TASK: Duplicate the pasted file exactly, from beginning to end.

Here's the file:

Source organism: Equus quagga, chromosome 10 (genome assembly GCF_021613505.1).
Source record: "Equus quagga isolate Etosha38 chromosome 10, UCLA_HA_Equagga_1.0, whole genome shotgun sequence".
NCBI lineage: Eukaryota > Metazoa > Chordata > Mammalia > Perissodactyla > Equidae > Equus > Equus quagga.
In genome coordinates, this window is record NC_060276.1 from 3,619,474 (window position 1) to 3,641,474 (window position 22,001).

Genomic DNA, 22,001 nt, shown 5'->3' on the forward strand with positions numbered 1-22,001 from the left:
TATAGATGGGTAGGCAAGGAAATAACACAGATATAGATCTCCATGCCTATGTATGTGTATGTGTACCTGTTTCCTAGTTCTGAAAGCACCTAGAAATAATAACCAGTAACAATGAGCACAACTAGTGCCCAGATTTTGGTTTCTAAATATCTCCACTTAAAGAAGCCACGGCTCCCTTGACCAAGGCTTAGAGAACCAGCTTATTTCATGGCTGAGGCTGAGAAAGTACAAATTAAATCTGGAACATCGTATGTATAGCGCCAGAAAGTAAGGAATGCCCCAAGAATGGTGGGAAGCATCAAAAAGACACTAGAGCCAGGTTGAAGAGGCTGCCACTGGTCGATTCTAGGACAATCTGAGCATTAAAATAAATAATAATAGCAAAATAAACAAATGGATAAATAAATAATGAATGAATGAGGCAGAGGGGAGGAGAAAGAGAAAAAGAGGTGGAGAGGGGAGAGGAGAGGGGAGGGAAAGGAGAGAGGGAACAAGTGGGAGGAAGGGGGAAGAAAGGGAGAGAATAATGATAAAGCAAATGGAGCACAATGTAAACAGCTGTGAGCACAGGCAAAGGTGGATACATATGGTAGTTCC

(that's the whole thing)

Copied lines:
Source organism: Equus quagga, chromosome 10 (genome assembly GCF_021613505.1).
Source record: "Equus quagga isolate Etosha38 chromosome 10, UCLA_HA_Equagga_1.0, whole genome shotgun sequence".
NCBI lineage: Eukaryota > Metazoa > Chordata > Mammalia > Perissodactyla > Equidae > Equus > Equus quagga.
In genome coordinates, this window is record NC_060276.1 from 3,619,474 (window position 1) to 3,641,474 (window position 22,001).

Genomic DNA, 22,001 nt, shown 5'->3' on the forward strand with positions numbered 1-22,001 from the left:
TATAGATGGGTAGGCAAGGAAATAACACAGATATAGATCTCCATGCCTATGTATGTGTATGTGTACCTGTTTCCTAGTTCTGAAAGCACCTAGAAATAATAACCAGTAACAATGAGCACAACTAGTGCCCAGATTTTGGTTTCTAAATATCTCCACTTAAAGAAGCCACGGCTCCCTTGACCAAGGCTTAGAGAACCAGCTTATTTCATGGCTGAGGCTGAGAAAGTACAAATTAAATCTGGAACATCGTATGTATAGCGCCAGAAAGTAAGGAATGCCCCAAGAATGGTGGGAAGCATCAAAAAGACACTAGAGCCAGGTTGAAGAGGCTGCCACTGGTCGATTCTAGGACAATCTGAGCATTAAAATAAATAATAATAGCAAAATAAACAAATGGATAAATAAATAATGAATGAATGAGGCAGAGGGGAGGAGAAAGAGAAAAAGAGGTGGAGAGGGGAGAGGAGAGGGGAGGGAAAGGAGAGAGGGAACAAGTGGGAGGAAGGGGGAAGAAAGGGAGAGAATAATGATAAAGCAAATGGAGCACAATGTAAACAGCTGTGAGCACAGGCAAAGGTGGATACATATGGTAGTTCC